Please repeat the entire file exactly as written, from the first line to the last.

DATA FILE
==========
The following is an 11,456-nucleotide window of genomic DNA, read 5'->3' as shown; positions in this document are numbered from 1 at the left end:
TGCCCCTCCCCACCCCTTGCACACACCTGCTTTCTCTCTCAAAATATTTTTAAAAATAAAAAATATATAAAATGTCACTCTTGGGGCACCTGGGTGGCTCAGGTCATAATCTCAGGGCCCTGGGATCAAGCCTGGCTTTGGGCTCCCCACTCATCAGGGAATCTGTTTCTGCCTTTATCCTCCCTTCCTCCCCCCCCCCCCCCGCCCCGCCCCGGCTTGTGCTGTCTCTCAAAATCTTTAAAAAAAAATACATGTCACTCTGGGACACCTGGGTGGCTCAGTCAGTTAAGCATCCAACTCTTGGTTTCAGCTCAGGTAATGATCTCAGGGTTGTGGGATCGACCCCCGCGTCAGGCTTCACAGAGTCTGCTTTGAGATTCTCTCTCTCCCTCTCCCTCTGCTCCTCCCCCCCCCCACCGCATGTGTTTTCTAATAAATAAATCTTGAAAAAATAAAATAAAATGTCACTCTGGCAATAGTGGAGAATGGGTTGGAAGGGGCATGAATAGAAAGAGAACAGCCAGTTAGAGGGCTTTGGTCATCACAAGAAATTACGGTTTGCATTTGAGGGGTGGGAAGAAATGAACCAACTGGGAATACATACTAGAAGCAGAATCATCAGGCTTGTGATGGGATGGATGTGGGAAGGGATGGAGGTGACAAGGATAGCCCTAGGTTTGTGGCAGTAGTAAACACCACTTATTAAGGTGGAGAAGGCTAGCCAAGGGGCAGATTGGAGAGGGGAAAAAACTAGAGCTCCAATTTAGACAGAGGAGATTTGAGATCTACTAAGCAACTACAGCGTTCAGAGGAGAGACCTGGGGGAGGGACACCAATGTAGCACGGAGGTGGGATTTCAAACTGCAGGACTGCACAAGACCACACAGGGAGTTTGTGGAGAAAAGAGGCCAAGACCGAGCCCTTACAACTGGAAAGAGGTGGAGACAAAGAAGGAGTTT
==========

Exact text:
The following is an 11,456-nucleotide window of genomic DNA, read 5'->3' as shown; positions in this document are numbered from 1 at the left end:
TGCCCCTCCCCACCCCTTGCACACACCTGCTTTCTCTCTCAAAATATTTTTAAAAATAAAAAATATATAAAATGTCACTCTTGGGGCACCTGGGTGGCTCAGGTCATAATCTCAGGGCCCTGGGATCAAGCCTGGCTTTGGGCTCCCCACTCATCAGGGAATCTGTTTCTGCCTTTATCCTCCCTTCCTCCCCCCCCCCCCCCGCCCCGCCCCGGCTTGTGCTGTCTCTCAAAATCTTTAAAAAAAAATACATGTCACTCTGGGACACCTGGGTGGCTCAGTCAGTTAAGCATCCAACTCTTGGTTTCAGCTCAGGTAATGATCTCAGGGTTGTGGGATCGACCCCCGCGTCAGGCTTCACAGAGTCTGCTTTGAGATTCTCTCTCTCCCTCTCCCTCTGCTCCTCCCCCCCCCCACCGCATGTGTTTTCTAATAAATAAATCTTGAAAAAATAAAATAAAATGTCACTCTGGCAATAGTGGAGAATGGGTTGGAAGGGGCATGAATAGAAAGAGAACAGCCAGTTAGAGGGCTTTGGTCATCACAAGAAATTACGGTTTGCATTTGAGGGGTGGGAAGAAATGAACCAACTGGGAATACATACTAGAAGCAGAATCATCAGGCTTGTGATGGGATGGATGTGGGAAGGGATGGAGGTGACAAGGATAGCCCTAGGTTTGTGGCAGTAGTAAACACCACTTATTAAGGTGGAGAAGGCTAGCCAAGGGGCAGATTGGAGAGGGGAAAAAACTAGAGCTCCAATTTAGACAGAGGAGATTTGAGATCTACTAAGCAACTACAGCGTTCAGAGGAGAGACCTGGGGGAGGGACACCAATGTAGCACGGAGGTGGGATTTCAAACTGCAGGACTGCACAAGACCACACAGGGAGTTTGTGGAGAAAAGAGGCCAAGACCGAGCCCTTACAACTGGAAAGAGGTGGAGACAAAGAAGGAGTTT